It turns out that Christmas Pudding really isn't all that Christmass-y and would be perfectly well-suited to read during any time of year. The story centres around Amabelle Fortescu's short-term rental, Mulberrie Farm in the Cotswolds, and an extended group friends who drop by for one reason or another. One couple, Sally and Walter, have recently become parents to a baby girl and in stereotypical upper-crust fashion, reserve the right to not become too attached lest it all go pear-shaped. In contemplating the cost of engraving a sterling silver cup with the baby's name...
'I say, I do hope she lives all right, Sally.'
'So do I, you know. After all the trouble I've had, one way and another, it would be extraordinarily souring if she didn't. However, nanny and the charlady between them are battling for her life, as they say in the papers, like mad, so I expect she will. The charlady knows all about it, too, she has lost six herself.'
Paul Fotheringay desperately wants to be recognized as a serious author but his latest book Crazy Caper has the masses in fits of laughter, not at all the response he was hoping for considering its tragic tone. After some advice to try his hand at a biography he decides to research volumes of work by the Victorian poetess, Lady Maria Bobbin. How convenient that the volumes now reside at Compton Bobbin, a country estate close to Mulberrie Farm, occupied by the formidable Lady Bobbin and her two young adult children, Roderick 'Bobby' and Philidelphia.
If you have never had any exposure to what life was like for the Mitford girls whilst growing up in their own country pile you might find the characters in this book completely mad. But if you've read The Mitfords: Letters Between Six Sisters there are many instances when you can easily imagine certain incidents may very well have happened....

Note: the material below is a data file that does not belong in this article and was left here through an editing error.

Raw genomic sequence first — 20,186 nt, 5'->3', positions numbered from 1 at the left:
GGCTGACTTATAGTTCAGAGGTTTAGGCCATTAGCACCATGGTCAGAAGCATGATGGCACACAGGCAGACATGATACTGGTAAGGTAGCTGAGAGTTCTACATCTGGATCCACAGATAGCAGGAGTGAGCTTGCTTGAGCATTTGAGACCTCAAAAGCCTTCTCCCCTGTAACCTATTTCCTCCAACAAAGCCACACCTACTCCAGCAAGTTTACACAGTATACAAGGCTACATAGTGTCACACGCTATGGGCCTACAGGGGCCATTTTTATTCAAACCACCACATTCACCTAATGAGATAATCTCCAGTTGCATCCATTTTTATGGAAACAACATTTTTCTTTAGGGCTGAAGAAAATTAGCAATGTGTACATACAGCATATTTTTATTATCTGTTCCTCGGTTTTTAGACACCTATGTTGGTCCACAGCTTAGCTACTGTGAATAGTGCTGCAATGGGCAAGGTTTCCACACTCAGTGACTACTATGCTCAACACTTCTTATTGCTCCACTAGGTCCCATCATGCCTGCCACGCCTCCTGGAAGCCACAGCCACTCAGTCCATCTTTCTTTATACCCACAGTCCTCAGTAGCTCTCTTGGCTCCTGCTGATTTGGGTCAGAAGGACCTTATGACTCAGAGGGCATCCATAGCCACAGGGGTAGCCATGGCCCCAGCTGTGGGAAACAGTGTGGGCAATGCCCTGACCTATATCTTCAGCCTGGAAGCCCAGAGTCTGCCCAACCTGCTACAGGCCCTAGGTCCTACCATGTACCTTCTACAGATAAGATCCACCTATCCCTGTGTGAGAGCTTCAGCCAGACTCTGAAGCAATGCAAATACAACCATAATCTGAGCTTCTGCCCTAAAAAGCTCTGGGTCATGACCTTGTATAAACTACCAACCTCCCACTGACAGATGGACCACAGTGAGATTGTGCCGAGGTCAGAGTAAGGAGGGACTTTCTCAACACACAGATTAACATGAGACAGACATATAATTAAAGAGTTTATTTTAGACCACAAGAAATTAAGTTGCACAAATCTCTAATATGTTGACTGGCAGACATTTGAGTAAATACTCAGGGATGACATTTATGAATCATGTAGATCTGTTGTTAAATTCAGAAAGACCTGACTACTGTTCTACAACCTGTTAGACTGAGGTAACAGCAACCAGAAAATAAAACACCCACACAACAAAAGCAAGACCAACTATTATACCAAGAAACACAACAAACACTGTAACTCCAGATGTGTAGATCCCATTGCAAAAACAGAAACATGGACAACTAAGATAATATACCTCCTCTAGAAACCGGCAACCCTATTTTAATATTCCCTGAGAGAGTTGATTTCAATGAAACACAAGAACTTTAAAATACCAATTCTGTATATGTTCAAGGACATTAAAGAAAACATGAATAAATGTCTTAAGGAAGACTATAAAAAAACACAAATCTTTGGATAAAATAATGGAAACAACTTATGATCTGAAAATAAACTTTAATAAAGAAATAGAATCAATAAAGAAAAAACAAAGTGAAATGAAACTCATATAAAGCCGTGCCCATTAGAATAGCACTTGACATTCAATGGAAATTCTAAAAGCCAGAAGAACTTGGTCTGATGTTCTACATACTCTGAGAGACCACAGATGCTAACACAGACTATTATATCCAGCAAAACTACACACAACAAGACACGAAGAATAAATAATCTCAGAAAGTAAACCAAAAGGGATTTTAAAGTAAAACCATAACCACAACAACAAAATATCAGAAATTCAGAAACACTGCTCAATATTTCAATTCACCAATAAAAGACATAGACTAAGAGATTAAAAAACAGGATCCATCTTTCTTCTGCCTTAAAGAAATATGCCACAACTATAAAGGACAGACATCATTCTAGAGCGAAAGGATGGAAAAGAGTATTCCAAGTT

"'...Where's Mabel, then?'
'She's just looking for still-borns in The Times,' said Christopher Robin. 'I'll fetch her - oh, here she comes through.'"
Funny stuff indeed but I realized something part way through the book. While I adore a farcical play or television show for the two hours it takes to feature on stage or screen I can't take it for days on end during the time it takes me to get through a book. It's probably why I just could not get on with Benson's Mapp & Lucia either. The baby talk in that book was simply too irksome and there was a form of secret language in Christmas Pudding that made me groan when it would pop up. All the over the top twittering, hand-wringing and arm-flapping belied the cool or smoldering glances I have come to expect in my aristocratic reading adventures. I wanted to smack the simpering Philadelphia for her waffling back and forth about which man to marry every other minute. Why does a woman barely past the training bra stage have to marry anyone?!
Christmas Pudding was Mitford's second book and written when she was only 28. Supposedly she would laugh herself silly while writing it, masking real-life events and friends in her fictional tales. I, on the other hand, felt like someone on the outside looking in and didn't quite feel in on the joke. Given just the right mood combined with the time to read such a book in one or two sittings all would be fine but otherwise I'm afraid not. But all is not lost because The Pursuit of Love written years later was definitely worth waiting for.